The current market scenario of Latin America is growth – all over! More specifically, Brazil continues to have a very dynamic market because of all of the visibility the country is attracting.
Although recent potential challenges related to the foreign exchange rate in Brazil will probably bring some level of volatility, in general, the environment is very optimistic. The same applies to Mexico. Despite the challenges we see in the media related to security issues, we still see a lot of interest in both foreign direct investment as well as Mexican domestic demand. The only question mark I have in terms of Latin American growth right now is Argentina. Argentina is somewhat challenged due to risk of high inflation. However, due to the fact that it is an election year and candidates will not want the peso devalued, we don’t expect too much turmoil.
As for the rest of Latin America as a destination for global services, our position remains the same in terms of the 4 main countries from where we deliver. These countries continue to be: Mexico, where we are headquartered, Costa Rica, where we are focused in R&D for high tech companies, Argentina, which, ultimately continues to be promising given the aforementioned caveat of inflation, and Brazil. Brazil features a huge in-country domestic demand, and a great talent pool to draw from –but without much surplus. Our global delivery center in Brazil is growing, as is the demand from many domestic companies as well as for many MNCs, augmenting their strategy with a Brazilian component. Brazil, moreover, works seamlessly with our delivery centers in the US and Mexico – and the on-ground expertise we have there is necessary to address local needs related to taxes and regulations.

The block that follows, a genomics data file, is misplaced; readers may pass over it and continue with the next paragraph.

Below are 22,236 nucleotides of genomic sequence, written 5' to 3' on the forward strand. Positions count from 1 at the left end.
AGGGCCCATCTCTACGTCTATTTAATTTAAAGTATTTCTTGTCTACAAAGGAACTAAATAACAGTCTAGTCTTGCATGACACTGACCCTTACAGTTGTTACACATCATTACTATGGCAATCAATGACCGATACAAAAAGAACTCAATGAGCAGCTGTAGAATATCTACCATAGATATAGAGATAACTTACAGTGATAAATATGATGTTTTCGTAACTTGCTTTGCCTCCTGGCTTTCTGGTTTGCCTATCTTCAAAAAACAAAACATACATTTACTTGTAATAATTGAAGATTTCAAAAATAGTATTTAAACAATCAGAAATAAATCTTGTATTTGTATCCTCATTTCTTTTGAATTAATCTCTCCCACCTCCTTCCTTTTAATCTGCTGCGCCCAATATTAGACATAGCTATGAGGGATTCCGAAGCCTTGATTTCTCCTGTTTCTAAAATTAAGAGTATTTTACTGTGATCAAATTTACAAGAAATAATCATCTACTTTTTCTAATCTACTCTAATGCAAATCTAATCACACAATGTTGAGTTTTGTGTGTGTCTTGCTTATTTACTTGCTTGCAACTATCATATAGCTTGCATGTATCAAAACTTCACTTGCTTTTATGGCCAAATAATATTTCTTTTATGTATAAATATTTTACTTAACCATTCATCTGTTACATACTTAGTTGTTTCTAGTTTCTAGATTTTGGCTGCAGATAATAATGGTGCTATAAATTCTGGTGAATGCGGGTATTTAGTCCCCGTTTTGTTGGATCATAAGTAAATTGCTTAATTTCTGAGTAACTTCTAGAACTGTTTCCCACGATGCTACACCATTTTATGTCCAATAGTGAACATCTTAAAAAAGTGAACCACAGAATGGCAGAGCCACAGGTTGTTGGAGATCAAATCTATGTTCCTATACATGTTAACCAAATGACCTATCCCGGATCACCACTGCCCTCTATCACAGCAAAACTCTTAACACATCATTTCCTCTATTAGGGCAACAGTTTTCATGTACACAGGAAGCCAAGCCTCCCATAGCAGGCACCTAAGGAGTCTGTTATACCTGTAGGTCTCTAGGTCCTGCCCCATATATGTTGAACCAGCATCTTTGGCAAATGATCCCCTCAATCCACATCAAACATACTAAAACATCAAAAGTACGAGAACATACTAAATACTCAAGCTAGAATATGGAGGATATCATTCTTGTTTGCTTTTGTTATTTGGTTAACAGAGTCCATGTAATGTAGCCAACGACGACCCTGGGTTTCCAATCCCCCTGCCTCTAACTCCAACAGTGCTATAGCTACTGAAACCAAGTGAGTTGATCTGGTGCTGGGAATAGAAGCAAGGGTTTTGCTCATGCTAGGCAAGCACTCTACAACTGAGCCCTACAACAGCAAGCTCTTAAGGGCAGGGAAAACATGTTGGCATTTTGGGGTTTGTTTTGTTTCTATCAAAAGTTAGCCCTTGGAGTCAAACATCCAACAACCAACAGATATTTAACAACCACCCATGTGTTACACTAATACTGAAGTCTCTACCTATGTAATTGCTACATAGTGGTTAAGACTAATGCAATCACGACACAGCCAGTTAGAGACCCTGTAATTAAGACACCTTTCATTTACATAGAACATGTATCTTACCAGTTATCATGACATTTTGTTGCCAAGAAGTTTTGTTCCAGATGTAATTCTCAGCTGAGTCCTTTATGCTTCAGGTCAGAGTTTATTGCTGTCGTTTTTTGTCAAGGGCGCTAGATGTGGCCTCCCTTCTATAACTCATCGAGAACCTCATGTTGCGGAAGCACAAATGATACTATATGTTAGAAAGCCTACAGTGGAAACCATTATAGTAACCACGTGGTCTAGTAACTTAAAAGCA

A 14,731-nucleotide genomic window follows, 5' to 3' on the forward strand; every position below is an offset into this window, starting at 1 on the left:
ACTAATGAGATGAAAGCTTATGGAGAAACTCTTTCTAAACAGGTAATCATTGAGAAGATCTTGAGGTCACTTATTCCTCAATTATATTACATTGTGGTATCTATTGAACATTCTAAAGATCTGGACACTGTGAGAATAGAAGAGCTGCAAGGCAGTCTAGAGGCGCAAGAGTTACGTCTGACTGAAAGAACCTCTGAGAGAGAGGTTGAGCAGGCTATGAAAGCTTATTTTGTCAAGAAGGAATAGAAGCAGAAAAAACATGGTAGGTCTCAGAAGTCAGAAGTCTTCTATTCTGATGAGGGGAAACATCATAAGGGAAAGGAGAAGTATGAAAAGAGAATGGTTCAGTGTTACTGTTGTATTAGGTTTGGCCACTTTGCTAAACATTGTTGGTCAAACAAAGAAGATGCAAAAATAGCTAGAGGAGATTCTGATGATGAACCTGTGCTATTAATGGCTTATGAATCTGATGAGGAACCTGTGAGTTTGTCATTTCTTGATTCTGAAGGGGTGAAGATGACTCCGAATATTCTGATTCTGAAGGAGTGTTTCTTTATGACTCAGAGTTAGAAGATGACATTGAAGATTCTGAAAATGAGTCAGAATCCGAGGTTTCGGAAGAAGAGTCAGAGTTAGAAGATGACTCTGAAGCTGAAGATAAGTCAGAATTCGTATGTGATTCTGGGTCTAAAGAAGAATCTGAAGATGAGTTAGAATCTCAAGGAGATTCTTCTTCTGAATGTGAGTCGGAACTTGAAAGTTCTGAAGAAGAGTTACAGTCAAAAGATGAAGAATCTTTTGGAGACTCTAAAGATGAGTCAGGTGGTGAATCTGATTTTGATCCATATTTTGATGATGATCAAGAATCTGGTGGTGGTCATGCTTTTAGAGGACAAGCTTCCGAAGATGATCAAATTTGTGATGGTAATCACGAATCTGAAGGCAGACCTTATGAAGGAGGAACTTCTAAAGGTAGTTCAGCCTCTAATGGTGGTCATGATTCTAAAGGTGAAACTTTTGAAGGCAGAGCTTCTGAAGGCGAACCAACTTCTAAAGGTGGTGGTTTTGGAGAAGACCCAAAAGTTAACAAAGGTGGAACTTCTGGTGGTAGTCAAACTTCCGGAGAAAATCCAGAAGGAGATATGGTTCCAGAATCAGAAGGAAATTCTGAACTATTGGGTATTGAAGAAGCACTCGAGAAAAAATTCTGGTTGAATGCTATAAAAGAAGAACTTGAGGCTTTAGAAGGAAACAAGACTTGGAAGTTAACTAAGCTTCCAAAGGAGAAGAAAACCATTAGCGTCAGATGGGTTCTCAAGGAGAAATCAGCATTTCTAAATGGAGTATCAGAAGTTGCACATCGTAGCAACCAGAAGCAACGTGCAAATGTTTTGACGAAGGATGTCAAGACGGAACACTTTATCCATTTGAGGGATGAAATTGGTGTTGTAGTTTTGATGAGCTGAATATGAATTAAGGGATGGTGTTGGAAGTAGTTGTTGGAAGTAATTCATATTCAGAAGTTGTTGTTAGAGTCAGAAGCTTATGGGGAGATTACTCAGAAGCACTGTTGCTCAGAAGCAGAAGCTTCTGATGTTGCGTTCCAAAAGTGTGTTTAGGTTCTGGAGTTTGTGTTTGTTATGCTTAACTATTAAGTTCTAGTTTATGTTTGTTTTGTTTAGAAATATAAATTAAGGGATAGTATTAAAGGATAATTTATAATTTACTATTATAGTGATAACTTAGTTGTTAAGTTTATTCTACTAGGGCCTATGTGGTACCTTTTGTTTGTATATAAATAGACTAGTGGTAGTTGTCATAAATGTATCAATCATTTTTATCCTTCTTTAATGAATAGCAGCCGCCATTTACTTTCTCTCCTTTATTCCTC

The calling card of Latin America is still risk diversification. Although we’ve been preaching the same message for 15 years, there is still a big market segment that is just now embarking on this strategy. De-risking is becoming ever more critical, as risk becomes a key factors driving company value. As buyers begin to do their homework looking for a risk mitigation alternative, what they’re finding in some cases – to their pleasant surprise – is a very dynamic, strong talent pool in Latin America.
Pointers Buyers Need to keep in Knowledge
You cannot treat Latin America as one singular region but rather as complementary and diverse entities. Buyers must try to match their strategic goals to each country’s strengths in the region. We still see some companies that view Latin America as one region, but companies are increasingly committed to more due diligence on the specific contexts of each country. Buyers must develop local contacts and coordinate with them to get the most up-to-date and factual information about each country’s realities as is possible. The value of these local contacts cannot be underestimated. If buyers do not have local contacts, they might try reaching out to global suppliers for advice, on a national context they may not know well.
With respect to Mexico specifically – buyers need to do more due diligence beyond what the media portrays. They need to understand that coverage of violence is also a reflection of a media’s business objectives. As such, one must really separate myths from realities. Additionally, just like Latin America is not one entity, Mexico is comprised of many different cities and regions, all with their own political, economic, cultural and business landscape. Thus, one cannot treat Mexico as a single city or region either. Each region has different strengths and weaknesses, and you must find someone trusted to shed light on any grey areas in question.